WHAT THE OTHER PAPERS SAY THIS MORNING

THE SUNDAYS

The Sunday Telegraph

NATIONAL GRID IN $26M US INQUIRY
National Grid is facing an investigation by United States regulators over allegations it is trying to charge more than $26m in excessive costs to American consumers, including management expenses for private school tuition fees and the transatlantic shipment of a wine collection. The claims have come from New York and Massachusetts, where the heavily-regulated British electricity giant is trying to raise rates by $369m and $107m respectively in a crucial election year.

FORMER ENRON BOSS REFUSED BAIL
Jeffrey Skilling, the former boss of Enron who was jailed for 19 fraud charges in 2006, has been refused bail while he appeals against his convictions. The US Court of Appeals in New Orleans denied his request for bail.

THE SUNDAY TIMES

OPODO OWNER MULLS SELL-OFF
Travel reservations gian Amadeus is preparing to offload its majority stake in Opodo, the online holiday operation. The Madrid-based company has begun sounding out potential advisers for a sale. it has held preliminary talks with a number of investment banks to hear their ideas about how a disposal could be handled. No adviser has yet been hired, however, and further meetings are planned. if it goes ahead, a deal is not likely to take place until next year.

BOSNIAN REFUGEES MAKE IT BIG IN PIZZA BUSINESS
Two immigrants who fled war-torn Bosnia for Britain in 1992 are preparing to sell a slice of a pizza business they founded here. Adnan Madjedovic and Edin Basic spoke little English when they arrived in the UK, but secured jobs in catering.

TODAY

FINANCIAL TIMES

CBI WARNS OVER CUTS TO UNIVERSITIES
The head of the CBI employers’ body has raised new fears over the impact of the government’s austerity programme on universities, warning that the cuts “would have serious consequences for the [higher education] sector”.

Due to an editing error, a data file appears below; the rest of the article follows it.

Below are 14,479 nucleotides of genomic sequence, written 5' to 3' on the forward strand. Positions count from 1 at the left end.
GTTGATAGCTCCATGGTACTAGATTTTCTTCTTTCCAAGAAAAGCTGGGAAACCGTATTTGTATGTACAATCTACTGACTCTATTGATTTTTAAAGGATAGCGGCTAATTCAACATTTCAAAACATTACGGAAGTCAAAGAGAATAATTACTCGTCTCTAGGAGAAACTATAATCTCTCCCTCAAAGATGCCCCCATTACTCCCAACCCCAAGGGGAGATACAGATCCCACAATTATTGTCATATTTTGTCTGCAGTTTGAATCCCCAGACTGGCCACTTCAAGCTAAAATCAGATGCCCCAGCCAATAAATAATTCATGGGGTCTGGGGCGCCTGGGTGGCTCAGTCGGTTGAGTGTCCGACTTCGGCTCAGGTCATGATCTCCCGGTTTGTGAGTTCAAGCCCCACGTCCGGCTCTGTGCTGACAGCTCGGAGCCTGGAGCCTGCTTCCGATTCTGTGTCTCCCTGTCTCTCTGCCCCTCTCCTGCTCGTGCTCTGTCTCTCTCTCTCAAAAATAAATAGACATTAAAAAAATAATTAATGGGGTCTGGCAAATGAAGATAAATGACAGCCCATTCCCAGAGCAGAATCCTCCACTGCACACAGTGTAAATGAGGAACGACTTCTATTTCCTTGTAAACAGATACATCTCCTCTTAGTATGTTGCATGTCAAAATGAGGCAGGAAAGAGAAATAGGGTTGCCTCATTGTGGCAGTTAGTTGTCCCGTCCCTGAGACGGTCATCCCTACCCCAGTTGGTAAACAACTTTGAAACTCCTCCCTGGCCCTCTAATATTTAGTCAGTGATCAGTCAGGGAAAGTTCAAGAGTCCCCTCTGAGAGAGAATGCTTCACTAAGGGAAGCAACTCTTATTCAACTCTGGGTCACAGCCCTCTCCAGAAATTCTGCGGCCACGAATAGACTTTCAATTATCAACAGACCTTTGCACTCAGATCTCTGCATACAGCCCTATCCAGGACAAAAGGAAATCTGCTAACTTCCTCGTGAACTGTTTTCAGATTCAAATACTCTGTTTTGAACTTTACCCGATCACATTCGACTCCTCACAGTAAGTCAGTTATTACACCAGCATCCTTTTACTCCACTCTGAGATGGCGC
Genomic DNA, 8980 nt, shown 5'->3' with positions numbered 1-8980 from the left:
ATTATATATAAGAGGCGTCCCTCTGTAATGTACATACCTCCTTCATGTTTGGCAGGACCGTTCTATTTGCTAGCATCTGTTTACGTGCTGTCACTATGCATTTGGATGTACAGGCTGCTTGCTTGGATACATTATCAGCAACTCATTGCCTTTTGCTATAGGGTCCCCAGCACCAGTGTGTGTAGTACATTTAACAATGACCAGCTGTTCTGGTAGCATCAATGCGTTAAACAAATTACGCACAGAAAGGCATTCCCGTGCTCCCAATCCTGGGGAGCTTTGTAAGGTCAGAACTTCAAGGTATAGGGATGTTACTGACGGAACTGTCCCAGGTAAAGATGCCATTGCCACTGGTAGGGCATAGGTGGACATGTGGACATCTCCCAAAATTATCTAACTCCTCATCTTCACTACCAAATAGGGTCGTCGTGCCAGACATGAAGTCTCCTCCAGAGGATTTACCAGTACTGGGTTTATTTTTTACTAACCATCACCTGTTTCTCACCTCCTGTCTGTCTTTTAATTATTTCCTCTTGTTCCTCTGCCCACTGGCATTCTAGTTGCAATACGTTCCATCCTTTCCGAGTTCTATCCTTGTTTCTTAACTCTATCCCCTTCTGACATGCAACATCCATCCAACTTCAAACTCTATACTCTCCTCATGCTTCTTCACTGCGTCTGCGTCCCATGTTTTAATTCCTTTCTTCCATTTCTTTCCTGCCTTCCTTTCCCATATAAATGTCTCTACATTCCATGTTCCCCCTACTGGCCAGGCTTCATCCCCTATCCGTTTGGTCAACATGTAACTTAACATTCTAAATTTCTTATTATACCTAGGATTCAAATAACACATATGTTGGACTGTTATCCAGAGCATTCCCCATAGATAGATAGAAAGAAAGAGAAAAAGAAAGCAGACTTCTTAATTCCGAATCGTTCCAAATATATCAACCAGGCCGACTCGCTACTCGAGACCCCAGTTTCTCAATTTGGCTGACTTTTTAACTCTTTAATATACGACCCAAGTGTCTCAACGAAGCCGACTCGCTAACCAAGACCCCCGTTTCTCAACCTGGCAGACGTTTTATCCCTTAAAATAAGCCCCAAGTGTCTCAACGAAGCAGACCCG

CREDITORS RENEW HUNT FOR NADIR’S MISSING ART
Bankruptcy trustees pursuing the assets of Asil Nadir, the businessman who returned to the UK last month to face prosecution for theft, are reviving their search for half a dozen works of art acquired by him in the years before he fled the country in 1993. The Art Loss Register lists six paintings that were owned by Mr Nadir.

The Daily Telegraph

JOB VACANCY DECLINE KNOCKS CONFIDENCE
The confidence of Britain’s bosses in the economic recovery could be waning after new figures reveal a decline in the number of job vacancies last month. Industries including engineering, manufacturing, financial services, training and IT all suffered a drop in the number of jobs available in August compared with July, according to the Reed Jobs Index.

TV PRODUCER POWER CORP ON BRINK OF ADMINISTRATION
Power Corp International, one of Europe’s biggest independent television producers and distributors, is on the brink of entering administration.

Lloyds Banking Group could call in administrators as early as today over repayment of Power’s loan from the bank, which is said to be £10m-£12m.

Power has been in talks with Lloyds.

theguardian

EXIT FROM EUROZONE IS GREECE’S WORST OPTION, SAYS JEAN-CLAUDE TRICHET
Greece’s exit from the Eurozone would be the “worst possible option”, Europe’s central bank chief said at the weekend amid concerns over the debt-stricken country’s ability to pull itself out of crisis. Ahead of a crucial week for George Papandreou, the prime minister, with threats of renewed civil unrest over government austerity policies in the run-up to the leader's keynote annual economic speech, the ECB president sought to squash speculation that Athens’ only solution was to revert to the drachma.

GOOGLE FACES FIRST US COMPETITION INQUIRY
Regulators in Texas have launched the first broad anti-trust review of Google’s search and advertising practices in the US.